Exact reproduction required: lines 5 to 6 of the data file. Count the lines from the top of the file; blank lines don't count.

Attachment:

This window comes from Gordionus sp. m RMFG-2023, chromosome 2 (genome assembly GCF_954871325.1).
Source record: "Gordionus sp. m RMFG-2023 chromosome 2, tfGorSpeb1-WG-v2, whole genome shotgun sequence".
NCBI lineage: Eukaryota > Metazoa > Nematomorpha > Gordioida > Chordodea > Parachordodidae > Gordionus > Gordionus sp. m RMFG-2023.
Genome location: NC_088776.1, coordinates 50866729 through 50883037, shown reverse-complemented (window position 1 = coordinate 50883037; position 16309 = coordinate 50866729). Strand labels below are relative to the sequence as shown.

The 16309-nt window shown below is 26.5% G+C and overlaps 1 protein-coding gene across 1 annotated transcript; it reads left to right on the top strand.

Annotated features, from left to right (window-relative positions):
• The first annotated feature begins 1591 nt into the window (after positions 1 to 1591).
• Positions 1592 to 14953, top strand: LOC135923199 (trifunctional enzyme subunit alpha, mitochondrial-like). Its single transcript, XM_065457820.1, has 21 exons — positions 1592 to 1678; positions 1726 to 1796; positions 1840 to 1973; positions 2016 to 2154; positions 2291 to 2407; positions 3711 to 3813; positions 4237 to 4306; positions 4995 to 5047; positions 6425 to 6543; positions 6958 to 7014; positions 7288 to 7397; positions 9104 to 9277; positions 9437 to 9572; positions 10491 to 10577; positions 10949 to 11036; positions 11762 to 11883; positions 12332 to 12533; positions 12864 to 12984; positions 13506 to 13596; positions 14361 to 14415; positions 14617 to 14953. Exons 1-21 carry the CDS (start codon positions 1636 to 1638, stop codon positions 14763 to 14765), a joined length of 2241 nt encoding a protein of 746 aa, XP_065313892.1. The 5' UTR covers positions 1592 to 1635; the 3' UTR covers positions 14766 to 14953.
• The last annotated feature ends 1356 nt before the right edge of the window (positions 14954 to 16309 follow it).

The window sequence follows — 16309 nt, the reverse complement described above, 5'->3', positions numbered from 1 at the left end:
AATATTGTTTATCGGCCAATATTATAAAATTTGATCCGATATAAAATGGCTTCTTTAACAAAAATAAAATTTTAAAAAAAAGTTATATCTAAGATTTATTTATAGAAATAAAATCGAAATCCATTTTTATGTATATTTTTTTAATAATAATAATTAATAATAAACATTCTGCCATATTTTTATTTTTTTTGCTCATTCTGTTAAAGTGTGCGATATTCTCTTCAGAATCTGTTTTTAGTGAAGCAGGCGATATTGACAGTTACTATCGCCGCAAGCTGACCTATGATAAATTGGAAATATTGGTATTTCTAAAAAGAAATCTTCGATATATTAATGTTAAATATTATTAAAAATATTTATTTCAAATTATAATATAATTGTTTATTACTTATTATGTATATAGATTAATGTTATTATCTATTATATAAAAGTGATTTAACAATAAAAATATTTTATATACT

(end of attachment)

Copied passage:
The 16309-nt window shown below is 26.5% G+C and overlaps 1 protein-coding gene across 1 annotated transcript; it reads left to right on the top strand.

Annotated features, from left to right (window-relative positions):